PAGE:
"The rule has often been stated to be that, in the absence of a statute of limitations expressly contained in the statute against fraudulent conveyances itself, the general statute of limitations applicable to actions for fraud should be applied." Carey v. Forlivio, supra, 10. In Connecticut, the three year statute of limitations for actions grounded in tort is generally applied to actions for fraud and deception. See General Statutes § 52-577; Rosenblatt v. Berman, 143 Conn. 31, 39. Neither party disputes the fact that if any statute of limitations is to apply it is the three year period provided for in General Statutes § 52-577.
Although the defendants assert the applicability of a three year period for actions grounded in tort, they incorrectly cite General Statutes § 52-584, which governs the limitations period for negligence actions.
Jurisdictions are split over the question of when the statute of limitations begins to run in actions to set aside a fraudulent conveyance. The most common theories are that it runs: (1) from the date the fraudulent act was perpetrated; (2) from the date the fraud was discovered; (3) from the date the fraudulent conveyance was recorded; (4) from the date the creditor's right to enforce the debt accrued; (5) from the date the creditor's claim for debt is reduced to judgment; and (6) from the date the execution is returned unsatisfied. See generally annot., 100 A.L.R.2d 1094. An examination of Connecticut's fraudulent conveyance statute and the cases thereunder leads to the conclusion that the statute of limitations should run from the date the creditor's claim is reduced to judgment. It is clear that under General Statutes § 52-552 and its predecessors only those parties who have reduced their claims to judgment are considered creditors under the statute, i.e., "persons . . . to whom such debt or duty belongs." See Murphy v. Dantowitz, 142 Conn. 320; DeFeo v. Hindinger, 98 Conn. 578. It follows, therefore, that no statute of limitations can run against such a party until his claim is reduced to judgment, since he has no cause of action under the statute until judgment is rendered in his favor. In other words, his cause of action to set aside the fraudulent conveyance "accrues" when judgment is rendered. The court in Carey v. Forlivio, 32 Conn. Sup. 7, reached a similar conclusion. In Carey the plaintiff brought an action in negligence for personal injuries. Seven years later the defendant was served with an amended complaint adding a count for fraudulent conveyance. The court, noting that this was not a separate action under General Statutes § 52-552, held that although the plaintiff could amend her complaint, the statute of limitations for fraudulent conveyances could not run until her claim was reduced to judgment since it was ancillary to the main action. Id., 10.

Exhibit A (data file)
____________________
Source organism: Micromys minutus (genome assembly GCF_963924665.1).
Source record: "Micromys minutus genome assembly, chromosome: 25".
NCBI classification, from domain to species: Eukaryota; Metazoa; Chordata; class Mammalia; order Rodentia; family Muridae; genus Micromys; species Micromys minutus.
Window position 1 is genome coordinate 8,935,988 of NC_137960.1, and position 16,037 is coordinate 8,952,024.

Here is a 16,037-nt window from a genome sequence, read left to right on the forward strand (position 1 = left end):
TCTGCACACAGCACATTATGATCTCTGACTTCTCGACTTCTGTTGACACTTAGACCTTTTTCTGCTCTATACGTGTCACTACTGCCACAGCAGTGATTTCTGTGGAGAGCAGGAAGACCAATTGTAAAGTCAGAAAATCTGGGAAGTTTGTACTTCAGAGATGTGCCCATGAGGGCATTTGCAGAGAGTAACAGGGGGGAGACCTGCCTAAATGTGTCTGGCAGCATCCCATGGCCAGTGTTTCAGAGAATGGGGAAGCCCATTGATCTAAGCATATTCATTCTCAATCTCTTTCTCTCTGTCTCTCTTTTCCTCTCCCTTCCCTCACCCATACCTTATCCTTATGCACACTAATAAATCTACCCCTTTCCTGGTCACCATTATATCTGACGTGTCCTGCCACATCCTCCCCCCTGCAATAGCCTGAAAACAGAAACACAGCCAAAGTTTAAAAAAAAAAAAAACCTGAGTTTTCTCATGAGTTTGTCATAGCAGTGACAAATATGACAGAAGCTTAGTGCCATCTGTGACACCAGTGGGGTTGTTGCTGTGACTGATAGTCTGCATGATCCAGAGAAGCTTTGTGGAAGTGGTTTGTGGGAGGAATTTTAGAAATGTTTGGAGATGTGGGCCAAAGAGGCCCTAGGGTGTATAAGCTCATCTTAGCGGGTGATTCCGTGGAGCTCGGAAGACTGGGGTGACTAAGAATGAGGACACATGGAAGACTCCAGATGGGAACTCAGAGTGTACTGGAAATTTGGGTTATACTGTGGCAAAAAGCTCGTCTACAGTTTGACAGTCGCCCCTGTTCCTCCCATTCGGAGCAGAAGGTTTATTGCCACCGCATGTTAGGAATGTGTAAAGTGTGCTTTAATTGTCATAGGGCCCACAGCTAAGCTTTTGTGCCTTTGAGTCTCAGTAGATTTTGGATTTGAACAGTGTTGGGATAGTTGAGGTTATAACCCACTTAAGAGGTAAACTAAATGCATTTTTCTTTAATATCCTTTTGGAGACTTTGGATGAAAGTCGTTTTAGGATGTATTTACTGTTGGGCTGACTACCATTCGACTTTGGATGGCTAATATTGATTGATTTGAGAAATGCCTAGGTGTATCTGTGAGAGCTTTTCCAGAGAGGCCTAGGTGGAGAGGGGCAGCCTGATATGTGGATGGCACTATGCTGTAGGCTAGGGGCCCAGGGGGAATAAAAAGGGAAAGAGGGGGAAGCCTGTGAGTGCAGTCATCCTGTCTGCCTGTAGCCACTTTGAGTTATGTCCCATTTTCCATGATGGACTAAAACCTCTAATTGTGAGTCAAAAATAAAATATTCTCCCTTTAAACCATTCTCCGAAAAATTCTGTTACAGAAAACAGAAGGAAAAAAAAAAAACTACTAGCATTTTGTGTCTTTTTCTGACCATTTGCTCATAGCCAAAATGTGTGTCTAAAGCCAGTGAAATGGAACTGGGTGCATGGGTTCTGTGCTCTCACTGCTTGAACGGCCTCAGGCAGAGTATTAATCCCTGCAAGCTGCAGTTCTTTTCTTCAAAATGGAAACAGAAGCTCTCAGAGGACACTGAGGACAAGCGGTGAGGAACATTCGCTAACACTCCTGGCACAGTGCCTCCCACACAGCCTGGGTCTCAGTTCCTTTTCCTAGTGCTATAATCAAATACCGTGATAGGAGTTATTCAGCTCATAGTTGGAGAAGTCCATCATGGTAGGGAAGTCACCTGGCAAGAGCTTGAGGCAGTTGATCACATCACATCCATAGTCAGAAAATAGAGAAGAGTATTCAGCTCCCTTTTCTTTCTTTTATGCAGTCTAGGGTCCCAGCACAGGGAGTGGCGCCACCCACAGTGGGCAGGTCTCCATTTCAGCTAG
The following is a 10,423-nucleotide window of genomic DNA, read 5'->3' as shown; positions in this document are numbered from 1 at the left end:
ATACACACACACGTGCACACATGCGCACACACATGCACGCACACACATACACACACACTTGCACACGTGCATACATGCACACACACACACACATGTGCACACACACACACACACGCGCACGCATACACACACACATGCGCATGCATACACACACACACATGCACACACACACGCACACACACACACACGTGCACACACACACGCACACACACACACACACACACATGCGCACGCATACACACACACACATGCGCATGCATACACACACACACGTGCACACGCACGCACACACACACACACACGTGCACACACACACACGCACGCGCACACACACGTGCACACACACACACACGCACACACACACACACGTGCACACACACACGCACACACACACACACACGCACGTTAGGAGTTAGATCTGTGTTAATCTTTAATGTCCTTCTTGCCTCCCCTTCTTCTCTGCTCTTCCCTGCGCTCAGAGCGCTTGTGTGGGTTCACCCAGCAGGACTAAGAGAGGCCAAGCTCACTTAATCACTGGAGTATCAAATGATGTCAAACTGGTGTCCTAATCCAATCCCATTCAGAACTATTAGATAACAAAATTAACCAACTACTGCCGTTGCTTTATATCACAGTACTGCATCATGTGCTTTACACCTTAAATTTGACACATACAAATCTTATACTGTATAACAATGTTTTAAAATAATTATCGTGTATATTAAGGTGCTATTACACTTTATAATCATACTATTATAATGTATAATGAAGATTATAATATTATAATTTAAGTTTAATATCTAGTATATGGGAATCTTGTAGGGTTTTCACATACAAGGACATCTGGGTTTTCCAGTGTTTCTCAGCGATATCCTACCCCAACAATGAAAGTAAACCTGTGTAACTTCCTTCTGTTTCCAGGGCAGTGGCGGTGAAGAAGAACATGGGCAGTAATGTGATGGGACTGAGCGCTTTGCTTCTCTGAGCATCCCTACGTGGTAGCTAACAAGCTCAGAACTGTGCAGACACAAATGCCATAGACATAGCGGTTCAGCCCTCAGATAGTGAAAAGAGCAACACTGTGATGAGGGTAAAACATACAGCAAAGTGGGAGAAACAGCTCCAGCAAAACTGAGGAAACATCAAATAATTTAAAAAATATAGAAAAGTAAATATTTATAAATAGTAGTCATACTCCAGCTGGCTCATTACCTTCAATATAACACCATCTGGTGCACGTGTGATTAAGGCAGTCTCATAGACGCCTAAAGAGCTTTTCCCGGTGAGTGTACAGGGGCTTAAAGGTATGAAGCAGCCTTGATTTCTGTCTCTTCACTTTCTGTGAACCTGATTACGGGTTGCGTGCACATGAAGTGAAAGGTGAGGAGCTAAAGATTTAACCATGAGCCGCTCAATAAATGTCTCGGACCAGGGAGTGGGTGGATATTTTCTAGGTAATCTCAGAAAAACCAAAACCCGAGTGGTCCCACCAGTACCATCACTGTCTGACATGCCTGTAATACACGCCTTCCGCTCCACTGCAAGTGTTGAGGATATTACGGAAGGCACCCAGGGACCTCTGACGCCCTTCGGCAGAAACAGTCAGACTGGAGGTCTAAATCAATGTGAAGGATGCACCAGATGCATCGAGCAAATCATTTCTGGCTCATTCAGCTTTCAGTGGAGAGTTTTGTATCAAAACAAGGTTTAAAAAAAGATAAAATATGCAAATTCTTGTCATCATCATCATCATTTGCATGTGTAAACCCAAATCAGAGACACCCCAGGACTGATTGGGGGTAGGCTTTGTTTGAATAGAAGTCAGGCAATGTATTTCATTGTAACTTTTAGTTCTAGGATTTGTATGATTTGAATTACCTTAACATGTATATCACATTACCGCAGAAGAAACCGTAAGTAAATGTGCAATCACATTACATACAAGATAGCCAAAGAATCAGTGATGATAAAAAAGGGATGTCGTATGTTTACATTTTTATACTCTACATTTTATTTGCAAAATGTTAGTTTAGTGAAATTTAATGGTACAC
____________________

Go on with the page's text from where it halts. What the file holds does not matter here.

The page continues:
A like result is equitable and sensible in the present case. Although the plaintiff may have been aware of the conveyances in late 1973 and early 1974, it could not have taken any action at that time since it had no claim, much less a judgment, against the defendants until the accounting services were completed in May of 1974. If it had asserted a right to set aside the conveyances as fraudulent it would have failed because it could not assert the status of creditor required by § 52-552 and by DeFeo v. Hindinger, 98 Conn. 578. It was only when it recovered a judgment against the named defendant that it had a right to set aside the conveyances as fraudulent. The defendants cite no case nor any compelling reason to refute this interpretation. The judgment was rendered on August 14, 1975, and this action was commenced on August 26, 1977, which is clearly within the three year limitation period.